One benefit of shooting in 8K is that it gives you the ability to crop the footage and explore alternative angles while maintaining 4K resolution. Admittedly, that’s less appealing with a small phone sensor than with a full-frame camera like that Canon EOS R5. But if the iPhone 14 has 8K video capabilities, we’d bet Apple will use it for an interesting software trick with a suitably ridiculous name.
For example, in our entirely made-up “author mode,” the iPhone 14 would use those extra pixels to give you a few different 4K (or 1080p) angles of a scene from one lens. Some video shooters use “reframing” to achieve this effect when editing talking-head interviews, while the Filmic app’s “DoubleTake” mode lets you do something similar with multiple iPhone cameras. The latter’s clips are capped at 1080p, so using an 8K resolution from a main camera could be an alternative way of getting new angles from an automated video edit, akin to Adobe Premiere Pro’s Auto Reframe feature.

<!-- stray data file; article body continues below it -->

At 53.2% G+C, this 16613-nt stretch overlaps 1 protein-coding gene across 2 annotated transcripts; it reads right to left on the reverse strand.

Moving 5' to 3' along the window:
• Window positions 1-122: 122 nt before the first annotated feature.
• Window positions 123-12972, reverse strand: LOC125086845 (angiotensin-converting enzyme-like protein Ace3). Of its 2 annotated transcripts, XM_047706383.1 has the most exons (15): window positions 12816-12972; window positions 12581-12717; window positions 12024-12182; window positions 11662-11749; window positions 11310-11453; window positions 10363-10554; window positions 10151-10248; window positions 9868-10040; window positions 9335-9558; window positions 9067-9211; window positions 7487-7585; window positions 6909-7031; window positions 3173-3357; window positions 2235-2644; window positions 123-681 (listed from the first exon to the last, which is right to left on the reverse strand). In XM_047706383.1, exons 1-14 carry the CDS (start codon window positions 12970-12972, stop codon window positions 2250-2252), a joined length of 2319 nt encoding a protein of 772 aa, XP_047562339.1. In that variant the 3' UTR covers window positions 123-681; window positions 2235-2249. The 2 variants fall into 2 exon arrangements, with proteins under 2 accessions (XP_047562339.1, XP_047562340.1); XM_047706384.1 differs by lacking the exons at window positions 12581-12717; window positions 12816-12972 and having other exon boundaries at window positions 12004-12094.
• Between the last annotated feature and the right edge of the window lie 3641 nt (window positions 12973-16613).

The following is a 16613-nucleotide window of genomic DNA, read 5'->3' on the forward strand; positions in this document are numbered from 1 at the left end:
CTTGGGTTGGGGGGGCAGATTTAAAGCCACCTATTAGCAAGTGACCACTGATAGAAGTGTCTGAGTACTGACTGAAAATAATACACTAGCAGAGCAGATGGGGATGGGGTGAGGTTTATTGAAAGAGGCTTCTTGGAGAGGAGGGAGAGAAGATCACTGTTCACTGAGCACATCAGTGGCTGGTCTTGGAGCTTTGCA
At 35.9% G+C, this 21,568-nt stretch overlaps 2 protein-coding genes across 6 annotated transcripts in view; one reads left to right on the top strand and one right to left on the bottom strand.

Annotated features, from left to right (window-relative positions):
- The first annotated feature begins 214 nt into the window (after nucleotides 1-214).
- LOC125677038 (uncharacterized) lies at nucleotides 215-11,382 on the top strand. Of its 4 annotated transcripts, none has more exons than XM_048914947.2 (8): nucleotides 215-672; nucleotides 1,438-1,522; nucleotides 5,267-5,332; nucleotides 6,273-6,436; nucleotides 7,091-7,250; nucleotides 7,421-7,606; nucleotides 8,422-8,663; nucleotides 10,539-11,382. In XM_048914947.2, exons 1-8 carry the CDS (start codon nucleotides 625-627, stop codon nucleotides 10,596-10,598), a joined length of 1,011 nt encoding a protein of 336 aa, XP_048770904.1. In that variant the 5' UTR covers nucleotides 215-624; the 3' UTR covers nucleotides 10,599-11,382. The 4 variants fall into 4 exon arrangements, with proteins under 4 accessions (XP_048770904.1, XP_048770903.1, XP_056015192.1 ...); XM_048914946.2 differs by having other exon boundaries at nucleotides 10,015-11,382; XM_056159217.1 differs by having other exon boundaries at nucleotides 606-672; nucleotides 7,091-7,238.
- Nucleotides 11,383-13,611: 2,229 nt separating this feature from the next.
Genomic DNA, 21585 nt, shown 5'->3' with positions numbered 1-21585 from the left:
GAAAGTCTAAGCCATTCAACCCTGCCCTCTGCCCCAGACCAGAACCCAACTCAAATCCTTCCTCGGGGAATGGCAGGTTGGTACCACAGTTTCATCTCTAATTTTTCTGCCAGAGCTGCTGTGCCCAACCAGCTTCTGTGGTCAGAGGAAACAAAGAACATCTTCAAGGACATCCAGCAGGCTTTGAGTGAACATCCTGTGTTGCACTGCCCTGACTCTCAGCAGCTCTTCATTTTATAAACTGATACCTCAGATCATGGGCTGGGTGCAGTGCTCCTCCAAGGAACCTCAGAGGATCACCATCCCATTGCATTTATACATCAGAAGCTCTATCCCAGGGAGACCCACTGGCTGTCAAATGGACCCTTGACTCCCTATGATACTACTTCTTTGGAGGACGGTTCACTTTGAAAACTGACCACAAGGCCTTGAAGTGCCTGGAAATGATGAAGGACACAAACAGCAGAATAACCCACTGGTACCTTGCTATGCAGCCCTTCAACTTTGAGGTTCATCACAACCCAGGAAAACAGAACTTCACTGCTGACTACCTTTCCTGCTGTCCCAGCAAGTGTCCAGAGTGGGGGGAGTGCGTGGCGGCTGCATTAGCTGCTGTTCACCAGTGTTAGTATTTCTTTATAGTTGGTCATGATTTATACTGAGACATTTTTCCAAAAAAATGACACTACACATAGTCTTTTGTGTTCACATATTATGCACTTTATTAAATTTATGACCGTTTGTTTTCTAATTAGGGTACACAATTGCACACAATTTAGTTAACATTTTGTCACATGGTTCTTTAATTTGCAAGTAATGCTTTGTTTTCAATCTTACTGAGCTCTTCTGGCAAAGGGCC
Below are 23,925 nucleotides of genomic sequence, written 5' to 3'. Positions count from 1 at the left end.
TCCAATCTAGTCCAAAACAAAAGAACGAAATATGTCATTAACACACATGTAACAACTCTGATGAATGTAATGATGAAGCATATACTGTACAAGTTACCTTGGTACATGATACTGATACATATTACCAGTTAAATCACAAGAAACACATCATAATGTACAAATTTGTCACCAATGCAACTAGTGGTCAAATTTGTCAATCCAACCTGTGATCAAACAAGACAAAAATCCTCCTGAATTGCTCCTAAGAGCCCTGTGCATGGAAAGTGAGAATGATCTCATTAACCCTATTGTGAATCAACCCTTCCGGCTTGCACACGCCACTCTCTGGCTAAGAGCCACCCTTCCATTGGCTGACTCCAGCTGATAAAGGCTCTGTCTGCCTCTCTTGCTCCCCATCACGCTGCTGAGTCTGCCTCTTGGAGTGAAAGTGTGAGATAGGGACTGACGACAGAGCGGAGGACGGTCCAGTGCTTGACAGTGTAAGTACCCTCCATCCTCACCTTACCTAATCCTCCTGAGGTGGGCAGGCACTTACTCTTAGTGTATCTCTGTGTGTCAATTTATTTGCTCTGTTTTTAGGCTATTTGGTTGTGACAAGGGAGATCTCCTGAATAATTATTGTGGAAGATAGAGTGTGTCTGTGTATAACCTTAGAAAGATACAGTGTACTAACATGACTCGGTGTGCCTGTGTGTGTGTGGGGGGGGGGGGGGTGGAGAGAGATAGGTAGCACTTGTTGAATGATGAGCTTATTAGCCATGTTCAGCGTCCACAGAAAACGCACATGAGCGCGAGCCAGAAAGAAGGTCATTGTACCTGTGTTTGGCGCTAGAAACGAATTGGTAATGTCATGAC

The iPhone 14’s 8K camera might not be just for traditional video, either. Another possibility addressed by Ming Chi Kuo is that the resolution is ideal for creating content for what is to come Apple glasses, which are expected to have two 4K micro-LED displays (one for each eye). VR videos ideally need at least 8K resolution, which is why Canon’s VR push focuses on the Canon EOS R5. Again, this is a side benefit for a high-megapixel sensor, but the future-proofing certainly makes sense.
Keep it snappy
But what about traditional photography on the iPhone 14? For all the fancy benefits of a 48-megapixel sensor, it has to at least match the still-image performance of its 12-megapixel predecessors or it’ll fall faster than Wile E. Coyote in our phone camera rankings. Luckily, there’s good reason to believe that it’ll at least match the iPhone 13 Pro here, and at best probably surpass it.
One of the reasons for this is that the iPhone 14’s sensor is expected to be larger than today’s flagship. Recent leaks have suggested an increase in diagonal length of up to 25-35%, which means more delicious light for these algorithms to work their magic with.